Skip to main content
Welcome to
super saver spring
offer ends april 20
save over $140
save over 85%
$0.99
per week for 24 weeks
Welcome to
super saver spring
$0.99
per week
for 24 weeks
// //

European Central Bank President Christine Lagarde in Brussels, Belgium on Feb. 6, 2020.

FRANCOIS LENOIR/Reuters

European Central Bank President Christine Lagarde began a public “listening” tour on Wednesday, engaging civil society for the first time as she seeks to readjust the bank’s strategy and make it more responsive to social challenges.

In the bank’s first strategy review in 17 years, the ECB is looking to redefine its inflation target. It will also look at what it can do to fight climate change, foster inclusion, reach civil society and empower women.

The engagement contrasts with the traditions of a deeply technocratic institution, which has primarily focused its efforts on banks and financial markets, spending relatively little time to reach ordinary people.

Story continues below advertisement

“The euro is the common currency of all citizens of the euro area, it is their common good, and we are the custodians of that common good. The European central bank at the service of the European citizens,” Lagarde said at the ECB Listens event.

With dozens of non-governmental organizations speaking directly to Lagarde and ECB chief economist Philip Lane, the biggest criticism was levelled at the ECB for using blunt tools that disproportionately benefit the wealthy and reach the real economy too slowly.

Buying trillions of euros worth of debt, the ECB hopes to boost the euro zone economy by cutting borrowing costs across the board, a strategy critics says takes too long to reach the vulnerable.

“It’s equivalent to trying to replenish the ocean by dumping water on top of Mount Everest,” said Martin Schmalzried from the Coface Families Europe association.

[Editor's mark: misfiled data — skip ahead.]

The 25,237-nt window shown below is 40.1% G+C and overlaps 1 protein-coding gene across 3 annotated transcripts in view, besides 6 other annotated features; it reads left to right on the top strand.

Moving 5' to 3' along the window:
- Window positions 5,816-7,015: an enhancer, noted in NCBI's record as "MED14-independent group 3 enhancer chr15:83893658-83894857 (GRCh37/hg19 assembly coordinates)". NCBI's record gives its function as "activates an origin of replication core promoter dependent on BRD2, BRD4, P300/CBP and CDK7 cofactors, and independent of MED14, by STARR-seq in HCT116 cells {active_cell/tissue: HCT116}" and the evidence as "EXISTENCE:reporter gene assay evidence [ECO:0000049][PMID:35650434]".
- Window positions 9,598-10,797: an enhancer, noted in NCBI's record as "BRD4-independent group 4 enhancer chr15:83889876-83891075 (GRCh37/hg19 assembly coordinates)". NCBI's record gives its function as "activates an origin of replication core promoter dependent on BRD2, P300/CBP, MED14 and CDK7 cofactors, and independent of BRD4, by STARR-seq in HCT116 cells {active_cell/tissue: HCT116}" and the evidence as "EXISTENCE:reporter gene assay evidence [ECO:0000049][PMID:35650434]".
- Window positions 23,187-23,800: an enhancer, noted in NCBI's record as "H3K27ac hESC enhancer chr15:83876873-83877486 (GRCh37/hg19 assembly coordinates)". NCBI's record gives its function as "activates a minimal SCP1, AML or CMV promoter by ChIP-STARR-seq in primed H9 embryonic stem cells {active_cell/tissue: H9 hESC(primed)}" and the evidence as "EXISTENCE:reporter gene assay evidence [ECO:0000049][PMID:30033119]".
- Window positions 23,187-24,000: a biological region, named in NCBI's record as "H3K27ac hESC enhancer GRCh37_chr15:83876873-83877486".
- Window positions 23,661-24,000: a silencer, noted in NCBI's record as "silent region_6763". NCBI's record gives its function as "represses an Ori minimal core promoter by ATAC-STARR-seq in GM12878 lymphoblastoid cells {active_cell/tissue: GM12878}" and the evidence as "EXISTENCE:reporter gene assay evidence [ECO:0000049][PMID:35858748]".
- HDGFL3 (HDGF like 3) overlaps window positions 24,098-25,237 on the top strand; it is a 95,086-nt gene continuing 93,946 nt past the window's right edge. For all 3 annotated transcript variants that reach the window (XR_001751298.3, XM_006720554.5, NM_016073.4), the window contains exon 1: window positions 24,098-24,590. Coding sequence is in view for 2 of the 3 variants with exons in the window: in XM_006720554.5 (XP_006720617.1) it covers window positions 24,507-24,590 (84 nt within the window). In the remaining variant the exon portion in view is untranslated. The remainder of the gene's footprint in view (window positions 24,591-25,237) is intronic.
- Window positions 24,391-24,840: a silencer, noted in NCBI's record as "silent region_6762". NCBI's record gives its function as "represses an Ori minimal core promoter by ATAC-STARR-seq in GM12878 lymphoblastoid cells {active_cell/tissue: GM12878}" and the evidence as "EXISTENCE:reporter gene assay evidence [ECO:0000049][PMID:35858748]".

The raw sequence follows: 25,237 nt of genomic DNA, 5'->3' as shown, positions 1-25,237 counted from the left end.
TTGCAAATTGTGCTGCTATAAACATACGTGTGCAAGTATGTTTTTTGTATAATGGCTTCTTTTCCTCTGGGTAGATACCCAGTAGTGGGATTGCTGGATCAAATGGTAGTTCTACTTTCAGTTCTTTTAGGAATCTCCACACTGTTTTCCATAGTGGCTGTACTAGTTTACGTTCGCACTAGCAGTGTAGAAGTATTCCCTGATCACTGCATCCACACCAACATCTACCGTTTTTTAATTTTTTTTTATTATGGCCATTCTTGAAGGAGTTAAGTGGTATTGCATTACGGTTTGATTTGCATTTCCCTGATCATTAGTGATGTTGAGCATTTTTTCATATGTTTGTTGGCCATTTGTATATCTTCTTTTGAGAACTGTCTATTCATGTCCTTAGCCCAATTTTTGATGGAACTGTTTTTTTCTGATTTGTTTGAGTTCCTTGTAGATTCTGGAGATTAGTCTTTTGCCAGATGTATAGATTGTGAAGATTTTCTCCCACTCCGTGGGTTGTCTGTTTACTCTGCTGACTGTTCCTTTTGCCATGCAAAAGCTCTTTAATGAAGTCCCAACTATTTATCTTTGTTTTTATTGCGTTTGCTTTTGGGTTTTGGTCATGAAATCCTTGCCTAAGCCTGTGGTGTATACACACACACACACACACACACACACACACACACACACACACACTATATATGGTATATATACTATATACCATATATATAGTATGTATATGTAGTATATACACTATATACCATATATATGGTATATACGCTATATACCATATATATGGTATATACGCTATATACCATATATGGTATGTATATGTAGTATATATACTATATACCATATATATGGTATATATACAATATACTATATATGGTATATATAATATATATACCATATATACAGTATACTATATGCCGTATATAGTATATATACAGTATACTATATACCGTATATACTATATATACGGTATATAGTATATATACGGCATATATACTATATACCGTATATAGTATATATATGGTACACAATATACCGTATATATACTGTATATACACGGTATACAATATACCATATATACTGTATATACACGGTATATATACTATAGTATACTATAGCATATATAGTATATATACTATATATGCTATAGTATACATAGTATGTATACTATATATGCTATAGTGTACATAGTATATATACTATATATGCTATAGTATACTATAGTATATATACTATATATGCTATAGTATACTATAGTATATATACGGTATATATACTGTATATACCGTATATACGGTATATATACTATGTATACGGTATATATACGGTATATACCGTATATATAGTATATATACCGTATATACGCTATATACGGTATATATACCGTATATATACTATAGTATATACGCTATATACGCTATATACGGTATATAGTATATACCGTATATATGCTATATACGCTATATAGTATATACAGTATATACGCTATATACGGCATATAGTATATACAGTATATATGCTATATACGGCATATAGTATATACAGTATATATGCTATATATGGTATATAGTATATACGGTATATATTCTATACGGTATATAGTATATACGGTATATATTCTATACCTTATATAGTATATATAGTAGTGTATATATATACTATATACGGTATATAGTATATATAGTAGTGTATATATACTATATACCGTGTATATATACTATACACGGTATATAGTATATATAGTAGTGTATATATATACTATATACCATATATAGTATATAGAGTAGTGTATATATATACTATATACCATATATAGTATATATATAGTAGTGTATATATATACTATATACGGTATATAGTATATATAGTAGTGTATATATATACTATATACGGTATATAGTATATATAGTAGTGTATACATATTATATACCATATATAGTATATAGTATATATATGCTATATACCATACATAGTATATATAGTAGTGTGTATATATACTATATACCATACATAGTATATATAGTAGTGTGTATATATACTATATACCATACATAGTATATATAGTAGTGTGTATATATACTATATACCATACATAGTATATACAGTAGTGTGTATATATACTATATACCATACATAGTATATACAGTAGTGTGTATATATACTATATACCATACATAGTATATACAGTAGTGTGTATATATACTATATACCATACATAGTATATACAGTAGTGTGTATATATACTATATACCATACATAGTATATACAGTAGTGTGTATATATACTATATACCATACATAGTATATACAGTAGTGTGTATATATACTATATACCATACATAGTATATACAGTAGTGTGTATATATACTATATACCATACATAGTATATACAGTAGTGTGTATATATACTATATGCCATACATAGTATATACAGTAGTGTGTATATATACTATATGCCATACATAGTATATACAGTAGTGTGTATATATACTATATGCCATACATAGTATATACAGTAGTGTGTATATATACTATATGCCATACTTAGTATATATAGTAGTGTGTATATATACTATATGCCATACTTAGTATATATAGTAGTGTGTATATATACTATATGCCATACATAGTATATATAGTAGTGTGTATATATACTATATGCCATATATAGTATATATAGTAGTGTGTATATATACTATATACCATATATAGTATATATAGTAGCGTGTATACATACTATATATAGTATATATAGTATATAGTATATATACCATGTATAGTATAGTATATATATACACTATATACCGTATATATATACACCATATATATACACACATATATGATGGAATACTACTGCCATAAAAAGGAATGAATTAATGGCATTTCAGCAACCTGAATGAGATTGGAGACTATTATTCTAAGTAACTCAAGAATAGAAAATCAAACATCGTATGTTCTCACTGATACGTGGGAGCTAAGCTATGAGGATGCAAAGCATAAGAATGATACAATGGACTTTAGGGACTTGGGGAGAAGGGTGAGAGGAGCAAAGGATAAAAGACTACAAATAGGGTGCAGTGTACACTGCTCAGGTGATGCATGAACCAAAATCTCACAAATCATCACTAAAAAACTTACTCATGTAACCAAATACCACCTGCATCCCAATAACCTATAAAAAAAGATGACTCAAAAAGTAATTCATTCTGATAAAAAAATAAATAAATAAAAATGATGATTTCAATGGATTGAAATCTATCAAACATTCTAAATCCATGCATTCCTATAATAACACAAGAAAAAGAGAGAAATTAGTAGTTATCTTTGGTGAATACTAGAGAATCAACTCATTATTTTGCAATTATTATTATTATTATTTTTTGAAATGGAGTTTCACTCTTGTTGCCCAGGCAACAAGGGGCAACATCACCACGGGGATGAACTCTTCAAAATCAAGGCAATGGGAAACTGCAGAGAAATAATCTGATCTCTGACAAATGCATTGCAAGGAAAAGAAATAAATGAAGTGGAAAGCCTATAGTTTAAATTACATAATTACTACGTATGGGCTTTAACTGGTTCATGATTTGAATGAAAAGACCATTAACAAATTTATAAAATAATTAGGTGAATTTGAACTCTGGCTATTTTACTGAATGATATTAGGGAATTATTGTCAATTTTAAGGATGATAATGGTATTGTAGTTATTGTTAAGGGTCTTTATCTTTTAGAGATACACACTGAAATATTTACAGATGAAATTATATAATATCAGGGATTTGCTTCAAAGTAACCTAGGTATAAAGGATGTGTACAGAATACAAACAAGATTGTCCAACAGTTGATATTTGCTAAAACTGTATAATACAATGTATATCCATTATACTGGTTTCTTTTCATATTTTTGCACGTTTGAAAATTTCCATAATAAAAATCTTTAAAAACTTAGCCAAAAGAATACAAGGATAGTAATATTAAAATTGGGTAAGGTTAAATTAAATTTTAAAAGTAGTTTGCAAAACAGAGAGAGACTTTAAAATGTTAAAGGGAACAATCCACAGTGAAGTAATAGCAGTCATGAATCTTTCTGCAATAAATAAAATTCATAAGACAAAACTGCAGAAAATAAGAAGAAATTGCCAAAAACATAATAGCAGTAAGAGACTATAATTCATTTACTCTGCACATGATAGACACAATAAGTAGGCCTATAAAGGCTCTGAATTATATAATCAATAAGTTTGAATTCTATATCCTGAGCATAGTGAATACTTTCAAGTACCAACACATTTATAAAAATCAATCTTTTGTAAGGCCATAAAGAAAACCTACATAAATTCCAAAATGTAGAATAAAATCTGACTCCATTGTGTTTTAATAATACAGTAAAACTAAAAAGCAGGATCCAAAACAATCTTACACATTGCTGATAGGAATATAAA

Several NGOs also criticized the ECB for merely talking about fighting climate change while its oversized bond purchases actually benefit some of the biggest polluters on the continent.

The ECB buys bonds according to a principle of market neutrality. But markets are not pricing climate risk and over-allocate capital to the biggest emitters, so neutrality actually benefits polluters, many argued.

“If you believe that you can be climate-neutral these days, you might as well be a member of a murder-suicide cult,” Jeroen Kwakkenbos at Oxfam said.

Story continues below advertisement

The review is due to conclude by the middle of next, but the revised inflation target could be introduced early next year.

Be smart with your money. Get the latest investing insights delivered right to your inbox three times a week, with the Globe Investor newsletter. Sign up today.

Your Globe

Build your personal news feed

  1. Follow topics and authors relevant to your reading interests.
  2. Check your Following feed daily, and never miss an article. Access your Following feed from your account menu at the top right corner of every page.

Follow topics related to this article:

View more suggestions in Following Read more about following topics and authors
Report an error
Due to technical reasons, we have temporarily removed commenting from our articles. We hope to have this fixed soon. Thank you for your patience. If you are looking to give feedback on our new site, please send it along to feedback@globeandmail.com. If you want to write a letter to the editor, please forward to letters@globeandmail.com.

Welcome to The Globe and Mail’s comment community. This is a space where subscribers can engage with each other and Globe staff. Non-subscribers can read and sort comments but will not be able to engage with them in any way. Click here to subscribe.

If you would like to write a letter to the editor, please forward it to letters@globeandmail.com. Readers can also interact with The Globe on Facebook and Twitter .

Welcome to The Globe and Mail’s comment community. This is a space where subscribers can engage with each other and Globe staff. Non-subscribers can read and sort comments but will not be able to engage with them in any way. Click here to subscribe.

If you would like to write a letter to the editor, please forward it to letters@globeandmail.com. Readers can also interact with The Globe on Facebook and Twitter .

Welcome to The Globe and Mail’s comment community. This is a space where subscribers can engage with each other and Globe staff.

We aim to create a safe and valuable space for discussion and debate. That means:

  • Treat others as you wish to be treated
  • Criticize ideas, not people
  • Stay on topic
  • Avoid the use of toxic and offensive language
  • Flag bad behaviour

If you do not see your comment posted immediately, it is being reviewed by the moderation team and may appear shortly, generally within an hour.

We aim to have all comments reviewed in a timely manner.

Comments that violate our community guidelines will not be posted.

UPDATED: Read our community guidelines here

Discussion loading ...

To view this site properly, enable cookies in your browser. Read our privacy policy to learn more.
How to enable cookies